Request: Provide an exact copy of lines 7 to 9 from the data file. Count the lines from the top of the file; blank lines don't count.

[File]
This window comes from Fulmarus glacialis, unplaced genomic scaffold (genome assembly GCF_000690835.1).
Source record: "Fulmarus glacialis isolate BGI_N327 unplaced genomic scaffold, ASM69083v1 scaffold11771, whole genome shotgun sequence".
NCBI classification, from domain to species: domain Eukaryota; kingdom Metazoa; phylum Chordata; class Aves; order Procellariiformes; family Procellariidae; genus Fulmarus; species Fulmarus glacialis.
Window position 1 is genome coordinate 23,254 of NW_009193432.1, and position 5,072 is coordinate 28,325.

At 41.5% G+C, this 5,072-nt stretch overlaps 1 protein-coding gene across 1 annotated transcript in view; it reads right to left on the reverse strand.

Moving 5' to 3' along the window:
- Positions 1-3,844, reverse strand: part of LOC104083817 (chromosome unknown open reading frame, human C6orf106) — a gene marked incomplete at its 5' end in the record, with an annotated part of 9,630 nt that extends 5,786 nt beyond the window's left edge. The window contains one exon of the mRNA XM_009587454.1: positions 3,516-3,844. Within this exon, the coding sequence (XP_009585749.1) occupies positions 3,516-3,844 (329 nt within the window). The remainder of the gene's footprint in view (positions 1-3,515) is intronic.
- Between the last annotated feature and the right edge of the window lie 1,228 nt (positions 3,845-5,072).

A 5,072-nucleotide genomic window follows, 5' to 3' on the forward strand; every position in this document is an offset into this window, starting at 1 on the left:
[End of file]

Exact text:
- Positions 1-3,844, reverse strand: part of LOC104083817 (chromosome unknown open reading frame, human C6orf106) — a gene marked incomplete at its 5' end in the record, with an annotated part of 9,630 nt that extends 5,786 nt beyond the window's left edge. The window contains one exon of the mRNA XM_009587454.1: positions 3,516-3,844. Within this exon, the coding sequence (XP_009585749.1) occupies positions 3,516-3,844 (329 nt within the window). The remainder of the gene's footprint in view (positions 1-3,515) is intronic.
- Between the last annotated feature and the right edge of the window lie 1,228 nt (positions 3,845-5,072).

A 5,072-nucleotide genomic window follows, 5' to 3' on the forward strand; every position in this document is an offset into this window, starting at 1 on the left: